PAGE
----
Three Asian ladies
with bent and twisted frames
youth long gone
gathering bottles and cans
from the streets of NYC,
a scene that transports me
back in time
to the tangled maze of rivers and
vast rice paddies along the delta.
Memory in flight,
youth instantly restored.
Myself in faded green fatigues.
The ladies in their signature "ao dais",
with long sleeves,
over loose flowing trousers.
I watch them work.
They work, watching me,
gathering rice in the paddies
untroubled by my gaze,
my presence in their land.
Curiosity about one another
an exchange of smiles,
no outward signs of animosity
exist between us.
The rice is yellow in the sunshine
and begins to drop,
guided by the
skillful hands of the ladies harvesting
with their simple hand tools.
Sickles or hand-held knives,
collecting the crop with their expert
reaping and cutting.
A fire engine roaring by
the blare of siren and horn
bring me back from
my unsolicited trip to the past.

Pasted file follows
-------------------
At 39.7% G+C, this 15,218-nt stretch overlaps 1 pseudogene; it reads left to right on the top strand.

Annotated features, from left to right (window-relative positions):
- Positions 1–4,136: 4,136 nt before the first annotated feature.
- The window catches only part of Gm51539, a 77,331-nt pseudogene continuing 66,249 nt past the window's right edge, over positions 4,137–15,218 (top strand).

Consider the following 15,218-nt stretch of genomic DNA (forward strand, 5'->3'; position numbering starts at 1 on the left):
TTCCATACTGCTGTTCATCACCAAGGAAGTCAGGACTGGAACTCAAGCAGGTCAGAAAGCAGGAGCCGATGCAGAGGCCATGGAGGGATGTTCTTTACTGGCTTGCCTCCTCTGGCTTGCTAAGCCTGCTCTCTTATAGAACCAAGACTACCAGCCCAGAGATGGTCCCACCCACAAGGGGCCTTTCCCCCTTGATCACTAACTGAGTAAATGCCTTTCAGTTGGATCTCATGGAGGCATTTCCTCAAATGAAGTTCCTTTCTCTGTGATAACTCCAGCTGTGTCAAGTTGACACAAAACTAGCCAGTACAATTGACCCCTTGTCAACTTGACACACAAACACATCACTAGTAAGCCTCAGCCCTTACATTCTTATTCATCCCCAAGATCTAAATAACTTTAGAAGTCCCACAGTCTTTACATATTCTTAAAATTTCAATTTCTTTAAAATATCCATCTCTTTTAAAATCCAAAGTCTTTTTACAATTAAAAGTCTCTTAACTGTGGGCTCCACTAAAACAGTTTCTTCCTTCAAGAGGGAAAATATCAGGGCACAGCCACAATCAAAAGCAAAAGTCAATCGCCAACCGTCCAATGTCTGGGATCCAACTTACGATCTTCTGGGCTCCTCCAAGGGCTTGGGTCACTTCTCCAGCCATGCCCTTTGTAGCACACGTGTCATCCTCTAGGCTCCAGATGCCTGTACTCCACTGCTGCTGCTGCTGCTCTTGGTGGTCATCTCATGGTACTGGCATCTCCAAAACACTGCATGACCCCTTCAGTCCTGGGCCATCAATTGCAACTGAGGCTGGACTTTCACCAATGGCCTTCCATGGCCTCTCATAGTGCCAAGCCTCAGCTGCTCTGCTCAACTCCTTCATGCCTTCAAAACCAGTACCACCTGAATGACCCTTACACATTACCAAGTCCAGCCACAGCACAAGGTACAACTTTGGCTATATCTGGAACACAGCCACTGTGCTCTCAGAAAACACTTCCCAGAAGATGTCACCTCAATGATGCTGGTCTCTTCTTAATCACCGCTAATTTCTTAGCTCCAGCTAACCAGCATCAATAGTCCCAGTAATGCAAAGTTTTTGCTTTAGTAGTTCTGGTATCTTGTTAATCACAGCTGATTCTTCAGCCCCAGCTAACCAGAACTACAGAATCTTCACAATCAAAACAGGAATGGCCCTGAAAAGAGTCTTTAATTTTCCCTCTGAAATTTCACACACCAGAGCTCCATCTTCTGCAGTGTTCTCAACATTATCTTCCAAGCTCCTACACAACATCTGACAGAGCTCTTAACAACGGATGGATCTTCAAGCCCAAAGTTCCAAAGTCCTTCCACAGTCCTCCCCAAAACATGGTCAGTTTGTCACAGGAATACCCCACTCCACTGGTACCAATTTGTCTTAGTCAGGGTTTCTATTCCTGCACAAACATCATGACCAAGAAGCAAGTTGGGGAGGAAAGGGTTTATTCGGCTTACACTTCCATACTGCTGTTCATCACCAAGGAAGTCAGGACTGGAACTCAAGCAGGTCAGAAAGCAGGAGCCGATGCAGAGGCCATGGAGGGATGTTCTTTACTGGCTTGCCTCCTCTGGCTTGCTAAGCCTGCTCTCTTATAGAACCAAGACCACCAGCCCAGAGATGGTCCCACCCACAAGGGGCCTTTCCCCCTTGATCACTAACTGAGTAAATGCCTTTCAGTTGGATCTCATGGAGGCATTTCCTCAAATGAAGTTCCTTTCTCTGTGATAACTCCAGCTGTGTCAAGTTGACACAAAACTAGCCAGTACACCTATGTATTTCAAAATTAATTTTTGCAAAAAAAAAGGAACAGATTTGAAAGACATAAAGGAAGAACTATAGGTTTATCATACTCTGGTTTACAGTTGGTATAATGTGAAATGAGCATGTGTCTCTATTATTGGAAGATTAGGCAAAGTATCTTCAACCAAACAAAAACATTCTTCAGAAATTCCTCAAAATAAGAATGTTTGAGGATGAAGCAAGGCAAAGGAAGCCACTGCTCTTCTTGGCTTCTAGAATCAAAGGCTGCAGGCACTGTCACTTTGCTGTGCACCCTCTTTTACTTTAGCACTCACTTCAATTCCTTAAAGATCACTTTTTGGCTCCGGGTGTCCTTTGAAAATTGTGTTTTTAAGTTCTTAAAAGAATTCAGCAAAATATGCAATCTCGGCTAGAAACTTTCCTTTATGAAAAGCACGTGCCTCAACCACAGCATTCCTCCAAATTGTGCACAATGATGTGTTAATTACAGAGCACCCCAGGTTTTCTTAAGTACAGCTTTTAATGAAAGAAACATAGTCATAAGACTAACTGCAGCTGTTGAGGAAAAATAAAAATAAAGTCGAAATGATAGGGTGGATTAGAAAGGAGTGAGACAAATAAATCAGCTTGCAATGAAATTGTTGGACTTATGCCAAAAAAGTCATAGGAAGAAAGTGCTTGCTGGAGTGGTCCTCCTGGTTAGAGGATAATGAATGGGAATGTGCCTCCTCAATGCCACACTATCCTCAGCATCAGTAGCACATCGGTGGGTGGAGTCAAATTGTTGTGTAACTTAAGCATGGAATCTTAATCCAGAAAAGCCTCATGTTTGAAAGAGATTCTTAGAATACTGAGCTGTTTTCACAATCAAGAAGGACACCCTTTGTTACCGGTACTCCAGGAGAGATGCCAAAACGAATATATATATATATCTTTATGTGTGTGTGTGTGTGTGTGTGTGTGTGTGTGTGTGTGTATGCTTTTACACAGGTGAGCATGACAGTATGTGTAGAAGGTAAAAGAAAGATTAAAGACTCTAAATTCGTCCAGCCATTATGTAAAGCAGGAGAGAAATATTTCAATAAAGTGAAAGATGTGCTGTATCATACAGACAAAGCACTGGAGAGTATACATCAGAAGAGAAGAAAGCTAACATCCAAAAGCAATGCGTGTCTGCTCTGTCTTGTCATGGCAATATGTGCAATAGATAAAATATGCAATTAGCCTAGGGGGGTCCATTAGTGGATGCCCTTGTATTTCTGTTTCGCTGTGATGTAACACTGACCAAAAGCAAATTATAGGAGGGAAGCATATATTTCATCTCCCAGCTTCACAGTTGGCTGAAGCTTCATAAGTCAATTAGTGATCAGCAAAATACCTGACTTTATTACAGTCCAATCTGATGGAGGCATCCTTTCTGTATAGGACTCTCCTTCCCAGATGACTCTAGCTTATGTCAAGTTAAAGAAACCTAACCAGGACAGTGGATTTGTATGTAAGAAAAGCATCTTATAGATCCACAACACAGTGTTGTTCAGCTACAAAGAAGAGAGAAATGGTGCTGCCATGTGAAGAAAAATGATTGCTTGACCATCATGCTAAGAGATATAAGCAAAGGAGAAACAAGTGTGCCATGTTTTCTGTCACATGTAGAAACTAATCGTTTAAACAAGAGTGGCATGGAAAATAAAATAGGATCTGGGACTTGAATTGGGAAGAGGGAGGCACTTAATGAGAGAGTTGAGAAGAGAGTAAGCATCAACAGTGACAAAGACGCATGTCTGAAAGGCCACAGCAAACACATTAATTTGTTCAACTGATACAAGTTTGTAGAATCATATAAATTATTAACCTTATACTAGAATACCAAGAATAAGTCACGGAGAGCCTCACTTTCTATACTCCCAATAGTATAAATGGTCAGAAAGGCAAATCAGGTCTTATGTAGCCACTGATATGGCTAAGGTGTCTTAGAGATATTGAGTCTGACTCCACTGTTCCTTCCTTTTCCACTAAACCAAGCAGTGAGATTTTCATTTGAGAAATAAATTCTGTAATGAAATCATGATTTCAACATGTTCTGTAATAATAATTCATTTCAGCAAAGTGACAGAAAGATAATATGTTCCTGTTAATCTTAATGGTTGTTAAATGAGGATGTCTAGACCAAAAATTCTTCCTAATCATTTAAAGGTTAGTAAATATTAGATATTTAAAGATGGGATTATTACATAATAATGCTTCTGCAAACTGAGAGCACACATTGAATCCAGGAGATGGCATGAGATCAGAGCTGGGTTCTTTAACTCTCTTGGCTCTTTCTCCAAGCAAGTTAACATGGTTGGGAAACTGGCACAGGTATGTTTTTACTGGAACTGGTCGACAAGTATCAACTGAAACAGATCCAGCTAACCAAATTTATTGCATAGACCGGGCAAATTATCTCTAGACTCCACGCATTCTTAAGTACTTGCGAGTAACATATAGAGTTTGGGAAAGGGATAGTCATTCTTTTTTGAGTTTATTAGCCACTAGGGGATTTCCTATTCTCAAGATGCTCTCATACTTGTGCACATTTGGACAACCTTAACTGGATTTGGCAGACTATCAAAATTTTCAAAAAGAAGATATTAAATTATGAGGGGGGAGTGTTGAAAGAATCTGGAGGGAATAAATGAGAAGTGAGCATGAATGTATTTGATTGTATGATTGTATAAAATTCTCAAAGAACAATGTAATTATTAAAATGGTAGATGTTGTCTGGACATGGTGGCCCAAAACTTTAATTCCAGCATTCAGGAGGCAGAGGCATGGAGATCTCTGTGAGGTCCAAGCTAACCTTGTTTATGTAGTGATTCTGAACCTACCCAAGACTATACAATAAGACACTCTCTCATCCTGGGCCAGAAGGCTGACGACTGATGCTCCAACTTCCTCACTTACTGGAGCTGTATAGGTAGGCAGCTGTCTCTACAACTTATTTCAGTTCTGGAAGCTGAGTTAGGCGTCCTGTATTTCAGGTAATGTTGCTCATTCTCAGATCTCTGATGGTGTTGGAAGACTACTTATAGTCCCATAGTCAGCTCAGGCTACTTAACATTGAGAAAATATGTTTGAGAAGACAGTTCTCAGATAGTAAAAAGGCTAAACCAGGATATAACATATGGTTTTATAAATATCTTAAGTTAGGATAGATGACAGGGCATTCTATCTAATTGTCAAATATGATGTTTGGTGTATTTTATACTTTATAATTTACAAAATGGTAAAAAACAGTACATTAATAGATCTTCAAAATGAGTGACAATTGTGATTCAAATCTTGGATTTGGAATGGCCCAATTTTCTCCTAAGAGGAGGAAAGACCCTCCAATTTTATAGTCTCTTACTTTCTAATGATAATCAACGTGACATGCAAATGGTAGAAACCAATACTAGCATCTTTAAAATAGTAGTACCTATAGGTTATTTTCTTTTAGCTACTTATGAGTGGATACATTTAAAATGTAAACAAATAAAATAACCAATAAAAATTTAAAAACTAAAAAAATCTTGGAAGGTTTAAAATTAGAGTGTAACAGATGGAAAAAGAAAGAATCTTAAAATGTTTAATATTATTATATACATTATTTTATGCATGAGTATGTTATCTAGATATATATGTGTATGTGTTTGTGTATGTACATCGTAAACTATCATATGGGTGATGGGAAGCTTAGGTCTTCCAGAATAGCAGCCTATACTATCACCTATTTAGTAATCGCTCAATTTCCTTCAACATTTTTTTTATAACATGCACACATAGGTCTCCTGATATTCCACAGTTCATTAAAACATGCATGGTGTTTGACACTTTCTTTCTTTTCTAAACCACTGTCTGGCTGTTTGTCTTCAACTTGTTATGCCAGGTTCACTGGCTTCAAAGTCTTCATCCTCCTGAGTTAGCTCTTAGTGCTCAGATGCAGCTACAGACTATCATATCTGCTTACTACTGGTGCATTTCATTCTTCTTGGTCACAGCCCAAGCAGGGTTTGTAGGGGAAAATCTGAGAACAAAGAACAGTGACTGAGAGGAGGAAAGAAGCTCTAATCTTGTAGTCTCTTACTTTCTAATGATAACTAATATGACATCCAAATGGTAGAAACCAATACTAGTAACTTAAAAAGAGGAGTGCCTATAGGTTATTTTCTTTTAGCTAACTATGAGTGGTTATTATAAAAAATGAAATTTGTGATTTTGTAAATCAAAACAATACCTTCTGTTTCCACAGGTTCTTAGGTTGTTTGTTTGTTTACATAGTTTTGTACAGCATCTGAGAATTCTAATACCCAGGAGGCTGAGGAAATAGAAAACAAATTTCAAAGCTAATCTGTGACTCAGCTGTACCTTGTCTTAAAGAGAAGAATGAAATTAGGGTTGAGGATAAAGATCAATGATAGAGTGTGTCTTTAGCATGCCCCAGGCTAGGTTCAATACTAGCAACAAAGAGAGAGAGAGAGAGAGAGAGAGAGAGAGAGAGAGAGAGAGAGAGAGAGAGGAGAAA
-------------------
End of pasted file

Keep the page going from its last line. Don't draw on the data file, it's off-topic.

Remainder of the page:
We are no longer who we were.
Myself, now in civilian attire.
The ladies, now in ill-fitting western garb.
The "Non La" palm leaf conical hats,
a signature symbol of their dress
the only lasting reminder,
the catalyst for my visit,
to a time long passed.
The Non La’s now
shade plastic focused eyes as
their brown hands sift through
piles of trash for this new cash crop,
castaways from our disposable lifestyles.
I watch them move through
fields of park benches and trash cans.
Their wobbly-wheeled carts
collect this somber city harvest.
Eerily similar to my observation
watching the harvester’s years ago
as they moved through rows of paddies
with the same grit and perseverance.
They leave no bag untouched,
every bottle, every can, emptied,
tossed into the cart.
This day's harvest a nickel at a time,
inedible, but a means to subsist
just the same.